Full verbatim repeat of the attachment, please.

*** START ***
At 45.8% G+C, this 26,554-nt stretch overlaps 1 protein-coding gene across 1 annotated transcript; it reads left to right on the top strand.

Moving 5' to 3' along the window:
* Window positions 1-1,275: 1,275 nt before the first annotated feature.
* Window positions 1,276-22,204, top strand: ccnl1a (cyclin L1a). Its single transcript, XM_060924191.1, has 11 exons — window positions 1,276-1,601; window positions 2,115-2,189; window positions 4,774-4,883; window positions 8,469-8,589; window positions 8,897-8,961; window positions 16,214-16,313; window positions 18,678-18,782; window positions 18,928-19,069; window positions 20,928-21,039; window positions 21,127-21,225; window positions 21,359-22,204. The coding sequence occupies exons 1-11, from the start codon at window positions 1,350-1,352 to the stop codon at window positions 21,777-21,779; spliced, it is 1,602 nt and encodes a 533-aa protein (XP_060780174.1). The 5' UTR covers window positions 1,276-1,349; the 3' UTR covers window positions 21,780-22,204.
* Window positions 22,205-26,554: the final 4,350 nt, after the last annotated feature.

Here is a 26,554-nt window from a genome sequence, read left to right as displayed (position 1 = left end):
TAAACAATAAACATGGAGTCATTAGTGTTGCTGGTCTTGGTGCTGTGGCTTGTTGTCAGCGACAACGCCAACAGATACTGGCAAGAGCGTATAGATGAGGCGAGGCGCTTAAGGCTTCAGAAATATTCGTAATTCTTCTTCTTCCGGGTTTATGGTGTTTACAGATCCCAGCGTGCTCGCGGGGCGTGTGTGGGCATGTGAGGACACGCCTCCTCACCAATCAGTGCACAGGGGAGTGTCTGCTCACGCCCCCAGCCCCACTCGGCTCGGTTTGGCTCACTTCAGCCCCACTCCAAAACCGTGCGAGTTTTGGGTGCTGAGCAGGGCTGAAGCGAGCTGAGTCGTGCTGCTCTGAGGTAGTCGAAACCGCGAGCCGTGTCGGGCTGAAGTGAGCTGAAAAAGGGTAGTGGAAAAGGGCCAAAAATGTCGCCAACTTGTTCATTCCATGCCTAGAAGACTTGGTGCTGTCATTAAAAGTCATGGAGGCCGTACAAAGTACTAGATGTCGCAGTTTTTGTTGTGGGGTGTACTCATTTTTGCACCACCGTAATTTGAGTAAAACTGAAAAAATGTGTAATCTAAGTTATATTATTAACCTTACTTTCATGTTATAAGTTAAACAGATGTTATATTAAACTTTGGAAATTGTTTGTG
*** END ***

At 45.8% G+C, this 26,554-nt stretch overlaps 1 protein-coding gene across 1 annotated transcript; it reads left to right on the top strand.

Moving 5' to 3' along the window:
* Window positions 1-1,275: 1,275 nt before the first annotated feature.
* Window positions 1,276-22,204, top strand: ccnl1a (cyclin L1a). Its single transcript, XM_060924191.1, has 11 exons — window positions 1,276-1,601; window positions 2,115-2,189; window positions 4,774-4,883; window positions 8,469-8,589; window positions 8,897-8,961; window positions 16,214-16,313; window positions 18,678-18,782; window positions 18,928-19,069; window positions 20,928-21,039; window positions 21,127-21,225; window positions 21,359-22,204. The coding sequence occupies exons 1-11, from the start codon at window positions 1,350-1,352 to the stop codon at window positions 21,777-21,779; spliced, it is 1,602 nt and encodes a 533-aa protein (XP_060780174.1). The 5' UTR covers window positions 1,276-1,349; the 3' UTR covers window positions 21,780-22,204.
* Window positions 22,205-26,554: the final 4,350 nt, after the last annotated feature.

Here is a 26,554-nt window from a genome sequence, read left to right as displayed (position 1 = left end):
TAAACAATAAACATGGAGTCATTAGTGTTGCTGGTCTTGGTGCTGTGGCTTGTTGTCAGCGACAACGCCAACAGATACTGGCAAGAGCGTATAGATGAGGCGAGGCGCTTAAGGCTTCAGAAATATTCGTAATTCTTCTTCTTCCGGGTTTATGGTGTTTACAGATCCCAGCGTGCTCGCGGGGCGTGTGTGGGCATGTGAGGACACGCCTCCTCACCAATCAGTGCACAGGGGAGTGTCTGCTCACGCCCCCAGCCCCACTCGGCTCGGTTTGGCTCACTTCAGCCCCACTCCAAAACCGTGCGAGTTTTGGGTGCTGAGCAGGGCTGAAGCGAGCTGAGTCGTGCTGCTCTGAGGTAGTCGAAACCGCGAGCCGTGTCGGGCTGAAGTGAGCTGAAAAAGGGTAGTGGAAAAGGGCCAAAAATGTCGCCAACTTGTTCATTCCATGCCTAGAAGACTTGGTGCTGTCATTAAAAGTCATGGAGGCCGTACAAAGTACTAGATGTCGCAGTTTTTGTTGTGGGGTGTACTCATTTTTGCACCACCGTAATTTGAGTAAAACTGAAAAAATGTGTAATCTAAGTTATATTATTAACCTTACTTTCATGTTATAAGTTAAACAGATGTTATATTAAACTTTGGAAATTGTTTGTG